Military pilots may soon have a new kind of wingman to depend upon: not flesh-and-blood pilots but fast-flying, sensor-studded aerial drones that fly into combat to scout enemy targets and draw enemy fire that otherwise would be directed at human-piloted aircraft.
War planners see these robotic wingmen as a way to amplify air power while sparing pilots' lives and preventing the loss of sophisticated fighter jets, which can cost more than $100 million apiece.
"These drone aircraft are a way to get at that in a more cost-effective manner, which I think is really a game-changer for the Air Force," says Paul Scharre, director of the technology and national security program at the Center for a New American Security, a think tank in Washington, D.C.
Unlike slow-moving drones such as the Reaper and the Global Hawk, which are flown remotely by pilots on the ground, the new combat drones would be able to operate with minimal input from human pilots. To do that, they'd be equipped with artificial intelligence systems that give them the ability not only to fly but also to learn from and respond to the needs of the pilots they fly alongside.
"The term we use in the Air Force is quarterbacking," says Will Roper, assistant secretary of the U.S. Air Force for acquisition, technology and logistics and one of the experts working to develop the AI wingmen. "So the pilot is calling a play and knows how the systems will respond, but doesn't have to run the play for them."
Training a robotic wingman
Earlier this year, the U.S. Air Force Research Laboratory took an important step in the development of the AI wingmen by announcing its Skyborg program focused on developing the AI necessary to control the drones. As part of the program, Air Force pilots are already flying simulated missions alongside the drones. Roper says drones like the XQ-58A Valkyrie, a 652-mph drone built by Sacramento-based Kratos Unmanned Aerial Systems with a projected manufacturing cost of $2 million apiece, could be AI-enabled and ready to fly within the next three years.
"I wouldn't be surprised if the AI becomes tailored to individual pilots," Roper says. "They're actually training their own AI that augments their strengths and weaknesses."
The U.S. military isn't alone in working to develop fighter drones. The Future Combat Air System is a $74-million, two-year deal between Germany and France aimed at building a next-generation fighter that would act as a flying command center for swarms of the fighter drones.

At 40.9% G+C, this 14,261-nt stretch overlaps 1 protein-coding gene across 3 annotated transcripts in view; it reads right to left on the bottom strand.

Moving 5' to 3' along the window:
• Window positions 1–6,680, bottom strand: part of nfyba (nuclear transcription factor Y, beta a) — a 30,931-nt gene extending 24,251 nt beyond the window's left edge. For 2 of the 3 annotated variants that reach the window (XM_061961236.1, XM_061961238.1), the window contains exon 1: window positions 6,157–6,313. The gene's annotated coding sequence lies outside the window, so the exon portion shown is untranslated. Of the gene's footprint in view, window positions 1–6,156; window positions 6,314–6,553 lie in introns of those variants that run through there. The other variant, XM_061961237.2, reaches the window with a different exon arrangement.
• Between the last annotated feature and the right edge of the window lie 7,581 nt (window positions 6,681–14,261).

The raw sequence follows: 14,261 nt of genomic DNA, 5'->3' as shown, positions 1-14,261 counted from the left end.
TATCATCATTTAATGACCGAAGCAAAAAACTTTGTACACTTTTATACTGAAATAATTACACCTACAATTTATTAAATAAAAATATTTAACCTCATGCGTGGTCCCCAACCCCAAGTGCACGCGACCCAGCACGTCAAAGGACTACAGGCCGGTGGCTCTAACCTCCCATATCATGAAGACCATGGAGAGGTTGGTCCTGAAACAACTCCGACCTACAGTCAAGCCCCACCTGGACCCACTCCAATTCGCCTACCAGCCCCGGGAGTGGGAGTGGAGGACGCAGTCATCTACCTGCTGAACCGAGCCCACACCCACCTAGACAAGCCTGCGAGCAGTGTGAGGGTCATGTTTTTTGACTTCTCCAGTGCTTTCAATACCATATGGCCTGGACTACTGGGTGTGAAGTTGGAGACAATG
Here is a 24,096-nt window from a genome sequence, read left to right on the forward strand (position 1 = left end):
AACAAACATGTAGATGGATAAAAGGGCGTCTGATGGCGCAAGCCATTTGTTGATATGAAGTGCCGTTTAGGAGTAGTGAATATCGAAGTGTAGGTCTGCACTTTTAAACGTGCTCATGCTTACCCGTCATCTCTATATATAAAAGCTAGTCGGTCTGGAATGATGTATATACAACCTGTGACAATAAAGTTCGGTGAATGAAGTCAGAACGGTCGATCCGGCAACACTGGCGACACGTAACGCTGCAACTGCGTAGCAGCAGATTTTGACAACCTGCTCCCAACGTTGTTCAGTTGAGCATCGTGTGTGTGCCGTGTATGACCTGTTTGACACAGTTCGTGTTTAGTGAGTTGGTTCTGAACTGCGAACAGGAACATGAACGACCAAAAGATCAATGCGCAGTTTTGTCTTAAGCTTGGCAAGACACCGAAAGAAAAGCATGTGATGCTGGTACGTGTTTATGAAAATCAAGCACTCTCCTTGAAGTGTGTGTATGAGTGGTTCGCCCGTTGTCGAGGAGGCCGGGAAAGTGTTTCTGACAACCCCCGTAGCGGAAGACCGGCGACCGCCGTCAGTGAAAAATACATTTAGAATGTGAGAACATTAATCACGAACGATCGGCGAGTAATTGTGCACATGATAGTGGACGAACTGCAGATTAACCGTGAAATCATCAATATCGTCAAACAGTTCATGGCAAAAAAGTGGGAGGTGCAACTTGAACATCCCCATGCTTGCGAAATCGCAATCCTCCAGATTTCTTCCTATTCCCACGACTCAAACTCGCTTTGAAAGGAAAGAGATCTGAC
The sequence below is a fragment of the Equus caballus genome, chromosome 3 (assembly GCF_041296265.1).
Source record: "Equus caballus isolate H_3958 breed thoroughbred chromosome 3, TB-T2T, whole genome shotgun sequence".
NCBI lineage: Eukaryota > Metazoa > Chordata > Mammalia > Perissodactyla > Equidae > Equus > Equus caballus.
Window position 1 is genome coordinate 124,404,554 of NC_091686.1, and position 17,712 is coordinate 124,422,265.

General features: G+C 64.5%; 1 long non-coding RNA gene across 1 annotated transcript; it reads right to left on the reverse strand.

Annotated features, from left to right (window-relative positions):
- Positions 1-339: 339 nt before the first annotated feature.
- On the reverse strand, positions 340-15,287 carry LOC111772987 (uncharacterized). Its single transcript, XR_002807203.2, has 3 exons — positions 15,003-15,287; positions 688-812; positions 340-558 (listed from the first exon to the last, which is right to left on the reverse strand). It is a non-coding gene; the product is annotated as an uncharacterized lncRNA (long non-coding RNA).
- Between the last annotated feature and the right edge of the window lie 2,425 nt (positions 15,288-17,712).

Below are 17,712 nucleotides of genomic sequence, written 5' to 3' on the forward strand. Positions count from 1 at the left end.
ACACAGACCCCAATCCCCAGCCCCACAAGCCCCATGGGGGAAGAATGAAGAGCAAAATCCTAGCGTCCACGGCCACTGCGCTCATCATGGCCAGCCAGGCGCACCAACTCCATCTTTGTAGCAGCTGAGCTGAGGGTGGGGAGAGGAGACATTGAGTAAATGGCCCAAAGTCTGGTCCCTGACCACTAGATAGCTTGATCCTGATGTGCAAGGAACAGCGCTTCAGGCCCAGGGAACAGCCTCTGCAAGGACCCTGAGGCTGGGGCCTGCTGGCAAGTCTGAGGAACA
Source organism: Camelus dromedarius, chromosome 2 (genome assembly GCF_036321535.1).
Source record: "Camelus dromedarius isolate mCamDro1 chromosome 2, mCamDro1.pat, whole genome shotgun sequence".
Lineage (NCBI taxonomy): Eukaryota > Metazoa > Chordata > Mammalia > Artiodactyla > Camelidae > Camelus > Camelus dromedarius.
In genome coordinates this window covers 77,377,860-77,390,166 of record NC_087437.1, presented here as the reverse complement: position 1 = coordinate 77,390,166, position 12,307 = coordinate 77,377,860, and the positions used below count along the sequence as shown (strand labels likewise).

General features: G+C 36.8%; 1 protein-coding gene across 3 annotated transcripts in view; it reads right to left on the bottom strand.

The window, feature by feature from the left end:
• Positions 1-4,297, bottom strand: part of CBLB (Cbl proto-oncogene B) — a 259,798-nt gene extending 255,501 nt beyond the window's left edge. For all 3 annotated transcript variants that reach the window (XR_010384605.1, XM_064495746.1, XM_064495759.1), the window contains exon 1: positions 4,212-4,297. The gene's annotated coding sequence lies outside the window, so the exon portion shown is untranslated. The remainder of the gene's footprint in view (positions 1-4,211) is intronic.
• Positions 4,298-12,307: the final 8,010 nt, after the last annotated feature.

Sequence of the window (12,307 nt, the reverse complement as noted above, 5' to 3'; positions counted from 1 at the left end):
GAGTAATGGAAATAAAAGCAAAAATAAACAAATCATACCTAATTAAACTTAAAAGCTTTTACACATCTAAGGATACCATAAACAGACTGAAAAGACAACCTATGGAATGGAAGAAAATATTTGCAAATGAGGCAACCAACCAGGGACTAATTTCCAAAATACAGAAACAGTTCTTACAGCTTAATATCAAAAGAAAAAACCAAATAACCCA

And the Royal Australian Air Force has teamed up with Boeing to develop an AI-controlled drone with "fighter-like performance" that could accompany human-piloted aircraft or fly solo, Shane Arnott, director of Boeing Australia, says.
The latter program plans for the first test flight to take place in 2020, with the goal of eventually selling the system worldwide.
Partners or replacements?
Given the rise of drones and AI, some experts question whether it makes sense to continue sending human pilots into harm's way. Why not have people on the ground or in an airborne command center give orders to swarms of combat drones — and let them carry out the mission on their own?
"If you just make the human go fly in combat and their wingman is a drone, it doesn't change their risk profile at all — it only adds to their workload," says Missy Cummings, director of the humans and autonomy laboratory at Duke University and a former fighter pilot in the U.S. Navy.
Scharre says the military still needs humans "forward in the fight" to guide combat drones. But he too sees a coming shift in the role of combat pilots — from flying a fighter jet and controlling its weapons systems to acting as a "battle manager" who decides what actions need to be taken by piloted and drone aircraft. That will likely include deciding when drones should use deadly force and selecting specific targets — decisions that the U.S. military is hesitant to hand over entirely to AI in part because research suggests AI is less skilled than humans at adapting to changing or uncertain situations.
"A country that does not have pilots trained as good as we do might see appeal in shifting more and more of their mission to autonomous systems," Roper says. "Well, if they do that, I think we will have the advantage, because those autonomous systems acting alone will never be able to do what people teamed with machines are able to do."
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